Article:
Rudi Hein knows a thing or two about runflats. He spent 32 years on special project teams at BMW, with a particular emphasis on runflat tire systems. He also spent a decade at Bridgestone as executive adviser on standards and regulations.
Now a retired independent tire expert, Hein spoke at the recent Tire Technology Expo in Hanover, Germany, on tires with emergency running characteristics, giving a particular spotlight on runflats.
In a world where more vehicles are produced without spares, many thought runflats would have grown more by now. Hein recalled one long-ago forecaster who said by 2013 about 80 percent of vehicles in Western Europe would be equipped with runflats.
That remains far from the case, however. Hein, who was honored with the Lifetime Achievement Award at the expo, said while roughly a third of new vehicles no longer have a spare, runflats came on only 5.1 percent of vehicles in 2018. Conversely, about 1 percent came with a sealant kit and 26.3 percent with a repair kit. Hein said the kits grew quickly because they are the cheapest option, despite being difficult for non-technicians to use.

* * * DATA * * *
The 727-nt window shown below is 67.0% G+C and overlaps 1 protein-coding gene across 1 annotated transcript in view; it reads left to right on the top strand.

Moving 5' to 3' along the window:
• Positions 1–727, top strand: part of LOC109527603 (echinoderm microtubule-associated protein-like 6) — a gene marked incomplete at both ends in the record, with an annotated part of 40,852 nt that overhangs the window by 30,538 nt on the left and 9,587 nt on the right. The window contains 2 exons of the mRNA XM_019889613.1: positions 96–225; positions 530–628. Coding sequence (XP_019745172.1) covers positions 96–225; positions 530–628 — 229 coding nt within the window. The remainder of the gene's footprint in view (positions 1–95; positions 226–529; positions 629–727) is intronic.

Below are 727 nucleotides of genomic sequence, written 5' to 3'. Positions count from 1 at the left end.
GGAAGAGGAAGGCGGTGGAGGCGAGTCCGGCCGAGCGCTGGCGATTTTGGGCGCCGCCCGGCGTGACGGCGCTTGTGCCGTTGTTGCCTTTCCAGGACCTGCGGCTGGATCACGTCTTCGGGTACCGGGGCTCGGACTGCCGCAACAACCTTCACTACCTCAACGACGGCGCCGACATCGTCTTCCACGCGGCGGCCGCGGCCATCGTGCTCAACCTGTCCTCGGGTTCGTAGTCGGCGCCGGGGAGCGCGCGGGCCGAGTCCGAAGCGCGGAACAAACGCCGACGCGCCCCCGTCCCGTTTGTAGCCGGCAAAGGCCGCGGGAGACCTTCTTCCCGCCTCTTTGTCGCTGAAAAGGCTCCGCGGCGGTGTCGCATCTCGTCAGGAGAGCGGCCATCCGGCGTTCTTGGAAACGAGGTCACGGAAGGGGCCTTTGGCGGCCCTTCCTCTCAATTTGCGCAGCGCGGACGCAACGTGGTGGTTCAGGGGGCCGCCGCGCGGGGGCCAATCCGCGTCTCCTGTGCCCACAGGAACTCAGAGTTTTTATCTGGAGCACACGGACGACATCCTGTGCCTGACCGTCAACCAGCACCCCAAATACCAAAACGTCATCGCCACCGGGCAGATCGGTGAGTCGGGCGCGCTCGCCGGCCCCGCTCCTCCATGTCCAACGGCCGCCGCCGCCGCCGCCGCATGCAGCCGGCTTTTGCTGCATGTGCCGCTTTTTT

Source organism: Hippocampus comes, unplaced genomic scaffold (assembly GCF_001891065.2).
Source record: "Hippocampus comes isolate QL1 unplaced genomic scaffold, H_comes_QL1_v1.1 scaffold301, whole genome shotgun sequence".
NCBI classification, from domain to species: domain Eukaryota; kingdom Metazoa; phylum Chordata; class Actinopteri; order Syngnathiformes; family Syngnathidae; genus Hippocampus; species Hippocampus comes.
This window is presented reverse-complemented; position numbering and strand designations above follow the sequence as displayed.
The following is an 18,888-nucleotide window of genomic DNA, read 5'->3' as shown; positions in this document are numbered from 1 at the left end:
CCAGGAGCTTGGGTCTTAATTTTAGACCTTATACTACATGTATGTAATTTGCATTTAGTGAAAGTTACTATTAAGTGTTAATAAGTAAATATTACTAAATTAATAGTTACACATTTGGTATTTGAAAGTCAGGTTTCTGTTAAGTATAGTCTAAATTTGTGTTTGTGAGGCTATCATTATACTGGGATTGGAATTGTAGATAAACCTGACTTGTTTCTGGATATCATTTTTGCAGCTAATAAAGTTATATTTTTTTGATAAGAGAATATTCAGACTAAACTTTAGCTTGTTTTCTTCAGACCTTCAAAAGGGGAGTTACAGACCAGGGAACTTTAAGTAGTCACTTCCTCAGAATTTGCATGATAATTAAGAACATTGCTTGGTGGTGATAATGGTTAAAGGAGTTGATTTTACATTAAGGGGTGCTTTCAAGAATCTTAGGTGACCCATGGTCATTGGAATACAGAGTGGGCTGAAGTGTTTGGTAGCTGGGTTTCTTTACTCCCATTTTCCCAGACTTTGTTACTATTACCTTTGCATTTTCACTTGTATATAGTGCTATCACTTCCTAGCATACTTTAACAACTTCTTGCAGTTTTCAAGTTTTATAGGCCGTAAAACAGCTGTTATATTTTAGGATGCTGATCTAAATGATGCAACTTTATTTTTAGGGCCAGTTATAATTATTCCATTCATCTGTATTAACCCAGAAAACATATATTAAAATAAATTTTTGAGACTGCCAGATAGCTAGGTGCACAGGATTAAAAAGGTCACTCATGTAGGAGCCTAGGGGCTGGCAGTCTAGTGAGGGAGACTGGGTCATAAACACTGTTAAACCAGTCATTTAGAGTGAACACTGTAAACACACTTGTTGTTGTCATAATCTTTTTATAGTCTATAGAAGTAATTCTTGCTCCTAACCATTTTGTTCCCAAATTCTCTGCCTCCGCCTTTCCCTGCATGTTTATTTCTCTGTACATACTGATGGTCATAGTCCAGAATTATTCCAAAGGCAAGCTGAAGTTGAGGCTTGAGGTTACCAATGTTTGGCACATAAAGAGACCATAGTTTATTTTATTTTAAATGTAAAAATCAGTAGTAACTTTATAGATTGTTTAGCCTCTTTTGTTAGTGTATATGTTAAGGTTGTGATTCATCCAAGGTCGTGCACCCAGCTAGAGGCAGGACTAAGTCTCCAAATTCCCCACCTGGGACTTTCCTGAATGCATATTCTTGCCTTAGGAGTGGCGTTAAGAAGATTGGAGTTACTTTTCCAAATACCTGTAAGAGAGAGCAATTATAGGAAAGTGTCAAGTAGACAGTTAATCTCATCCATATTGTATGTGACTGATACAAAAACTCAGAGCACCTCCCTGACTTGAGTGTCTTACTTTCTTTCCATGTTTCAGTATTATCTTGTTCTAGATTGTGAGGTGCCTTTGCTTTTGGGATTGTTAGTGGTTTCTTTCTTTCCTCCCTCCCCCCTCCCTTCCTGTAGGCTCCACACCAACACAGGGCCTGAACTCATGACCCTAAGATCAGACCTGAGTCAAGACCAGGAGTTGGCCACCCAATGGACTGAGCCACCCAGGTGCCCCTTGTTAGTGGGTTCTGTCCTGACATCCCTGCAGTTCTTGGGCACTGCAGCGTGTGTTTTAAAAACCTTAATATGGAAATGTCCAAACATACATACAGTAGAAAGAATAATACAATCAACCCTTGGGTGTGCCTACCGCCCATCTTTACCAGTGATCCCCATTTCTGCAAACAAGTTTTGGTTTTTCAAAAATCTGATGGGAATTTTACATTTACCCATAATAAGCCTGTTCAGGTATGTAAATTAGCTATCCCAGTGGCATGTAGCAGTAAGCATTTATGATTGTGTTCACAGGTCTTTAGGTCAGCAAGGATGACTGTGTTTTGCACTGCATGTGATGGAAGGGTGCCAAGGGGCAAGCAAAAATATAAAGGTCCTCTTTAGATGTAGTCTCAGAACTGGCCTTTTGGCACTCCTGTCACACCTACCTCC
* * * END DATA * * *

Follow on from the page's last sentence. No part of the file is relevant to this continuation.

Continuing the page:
When first introduced, runflats were touted because of the inherent safety, including not having to change a flat tire in a dangerous situation. But the costs were high and the ride not up to par, though Hein said the comfort factor has improved significantly.
Other hurdles have been eliminated, as runflat tires are manufactured around the world, and Bridgestone's Driveguard tire is an aftermarket offering that can be fit on nearly any passenger vehicle, not just the high-end models that dominate OEM usage.
There are lessons to be learned from the slow market acceptance of runflats. Foremost among these, Hein said, is even more than two decades after introduction, customers still have little knowledge about the high safety factor related to having runflat tires.
Perhaps a new perspective for runflat tires, he said, could emerge in combination with autonomous driving. Or runflats, like previous alternative tire concepts, could remain on the edge of the mainstream tire market, or disappear completely.